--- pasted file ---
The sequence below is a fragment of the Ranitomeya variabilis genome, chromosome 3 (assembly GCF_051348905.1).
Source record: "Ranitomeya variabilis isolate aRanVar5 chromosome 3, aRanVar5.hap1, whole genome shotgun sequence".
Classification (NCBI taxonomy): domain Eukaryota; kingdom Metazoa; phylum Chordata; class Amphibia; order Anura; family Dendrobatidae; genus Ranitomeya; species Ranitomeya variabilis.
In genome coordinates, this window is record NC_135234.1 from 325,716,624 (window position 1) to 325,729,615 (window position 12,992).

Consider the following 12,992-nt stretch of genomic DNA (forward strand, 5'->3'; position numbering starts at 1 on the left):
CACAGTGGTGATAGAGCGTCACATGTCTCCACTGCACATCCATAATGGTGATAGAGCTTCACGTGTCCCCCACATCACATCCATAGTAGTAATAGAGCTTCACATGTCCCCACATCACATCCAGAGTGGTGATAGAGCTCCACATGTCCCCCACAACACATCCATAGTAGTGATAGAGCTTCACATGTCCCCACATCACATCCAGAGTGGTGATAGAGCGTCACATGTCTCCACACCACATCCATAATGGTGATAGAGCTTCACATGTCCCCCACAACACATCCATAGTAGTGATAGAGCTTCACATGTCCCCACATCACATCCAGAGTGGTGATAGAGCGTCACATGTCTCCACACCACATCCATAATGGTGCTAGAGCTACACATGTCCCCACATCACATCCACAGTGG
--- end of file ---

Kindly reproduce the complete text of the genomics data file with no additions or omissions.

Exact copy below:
The sequence below is a fragment of the Ranitomeya variabilis genome, chromosome 3 (assembly GCF_051348905.1).
Source record: "Ranitomeya variabilis isolate aRanVar5 chromosome 3, aRanVar5.hap1, whole genome shotgun sequence".
Classification (NCBI taxonomy): domain Eukaryota; kingdom Metazoa; phylum Chordata; class Amphibia; order Anura; family Dendrobatidae; genus Ranitomeya; species Ranitomeya variabilis.
In genome coordinates, this window is record NC_135234.1 from 325,716,624 (window position 1) to 325,729,615 (window position 12,992).

Consider the following 12,992-nt stretch of genomic DNA (forward strand, 5'->3'; position numbering starts at 1 on the left):
CACAGTGGTGATAGAGCGTCACATGTCTCCACTGCACATCCATAATGGTGATAGAGCTTCACGTGTCCCCCACATCACATCCATAGTAGTAATAGAGCTTCACATGTCCCCACATCACATCCAGAGTGGTGATAGAGCTCCACATGTCCCCCACAACACATCCATAGTAGTGATAGAGCTTCACATGTCCCCACATCACATCCAGAGTGGTGATAGAGCGTCACATGTCTCCACACCACATCCATAATGGTGATAGAGCTTCACATGTCCCCCACAACACATCCATAGTAGTGATAGAGCTTCACATGTCCCCACATCACATCCAGAGTGGTGATAGAGCGTCACATGTCTCCACACCACATCCATAATGGTGCTAGAGCTACACATGTCCCCACATCACATCCACAGTGG